This takes the output from wlan show profiles (seen above) and parses it into a list of just the AP Names. I think it should work in any language, assuming the : colons are there.

string result = ExecuteNetSh("wlan show profiles");
var listOfProfiles = from line in result.Split(new string[] { "\r\n" }, StringSplitOptions.RemoveEmptyEntries)
where line.Contains(":")
let l = line
where l.Last() != ':'
select l.Split(':')[1].Trim();

foreach (string profile in listOfProfiles)
ExecuteNetSh(String.Format("wlan export profile \"{0}\" folder=\"{1}\"", profile, Environment.CurrentDirectory));

Cleaning up the temp XML files

I export a bunch of very specific XML files with a VERY non-specific extension. I can't control their file name and I don't want guess what their name is because I would need to recreate their AP Name encoding scheme. Instead, I look for any XML files in the current folder (given the rare chance that YOU, the utility runner, have XML files in the same folder already) and only delete the ones with the namespace that I know to be present in Wi-Fi profiles. I patted myself on the back for this one, but just lightly.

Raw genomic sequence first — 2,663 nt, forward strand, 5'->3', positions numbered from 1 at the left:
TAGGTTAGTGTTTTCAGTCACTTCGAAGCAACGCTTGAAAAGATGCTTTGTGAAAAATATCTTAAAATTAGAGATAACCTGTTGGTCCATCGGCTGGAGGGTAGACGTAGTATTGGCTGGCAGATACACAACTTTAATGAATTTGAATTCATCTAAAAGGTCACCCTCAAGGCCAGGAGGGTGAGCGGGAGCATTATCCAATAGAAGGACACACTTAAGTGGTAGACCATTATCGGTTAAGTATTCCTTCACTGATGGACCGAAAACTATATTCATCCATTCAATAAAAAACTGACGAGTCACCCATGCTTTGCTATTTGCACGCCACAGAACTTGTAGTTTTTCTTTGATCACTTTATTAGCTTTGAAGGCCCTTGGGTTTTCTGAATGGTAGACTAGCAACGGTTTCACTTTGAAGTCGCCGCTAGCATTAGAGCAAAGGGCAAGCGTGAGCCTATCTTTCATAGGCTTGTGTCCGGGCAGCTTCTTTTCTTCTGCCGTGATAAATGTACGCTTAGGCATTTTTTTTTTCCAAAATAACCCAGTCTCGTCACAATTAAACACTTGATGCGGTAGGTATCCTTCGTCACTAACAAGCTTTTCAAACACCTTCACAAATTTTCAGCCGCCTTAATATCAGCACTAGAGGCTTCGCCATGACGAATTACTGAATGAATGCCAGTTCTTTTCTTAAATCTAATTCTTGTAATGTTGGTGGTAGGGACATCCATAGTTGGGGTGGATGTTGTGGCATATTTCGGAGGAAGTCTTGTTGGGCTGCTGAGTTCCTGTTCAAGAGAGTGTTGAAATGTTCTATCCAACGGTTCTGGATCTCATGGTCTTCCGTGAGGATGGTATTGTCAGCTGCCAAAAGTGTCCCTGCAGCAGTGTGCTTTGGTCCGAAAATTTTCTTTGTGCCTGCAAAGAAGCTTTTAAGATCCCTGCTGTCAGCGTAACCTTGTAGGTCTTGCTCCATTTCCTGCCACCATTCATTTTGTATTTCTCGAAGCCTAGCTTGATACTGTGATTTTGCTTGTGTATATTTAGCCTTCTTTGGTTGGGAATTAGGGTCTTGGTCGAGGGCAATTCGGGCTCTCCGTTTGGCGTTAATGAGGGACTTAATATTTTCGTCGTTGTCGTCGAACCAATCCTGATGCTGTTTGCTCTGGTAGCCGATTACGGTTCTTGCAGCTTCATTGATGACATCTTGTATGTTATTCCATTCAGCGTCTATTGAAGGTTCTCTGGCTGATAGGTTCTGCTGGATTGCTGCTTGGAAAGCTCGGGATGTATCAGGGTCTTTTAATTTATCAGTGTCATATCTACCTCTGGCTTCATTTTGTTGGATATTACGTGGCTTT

static XNamespace ns = "http://www.microsoft.com/networking/WLAN/profile/v1";

//Delete the exported profiles we made, making sure they are what we think they are!
foreach (string file in Directory.EnumerateFiles(Environment.CurrentDirectory, "*.xml"))
if (XElement.Load(file).Name.Namespace == ns)
File.Delete(file);

Capturing Command Line Output

Finally, here's how you get the output of a command line process you started:

Process p = new Process();
p.StartInfo.FileName = "netsh.exe";
p.StartInfo.Arguments = arguments ?? String.Empty;
p.StartInfo.UseShellExecute = false;
p.StartInfo.RedirectStandardOutput = true;
p.Start();

string output = p.StandardOutput.ReadToEnd();
return output;

Pretty basic, but useful to bookmark.

Alternatives

After I wrote this I noticed there are some WinForms utilities to do this. That's great. I wouldn't mind making may own, except I'd want it to look exactly like the Windows 7 dialog. It'd be fun just to see if I could get it pixel perfect.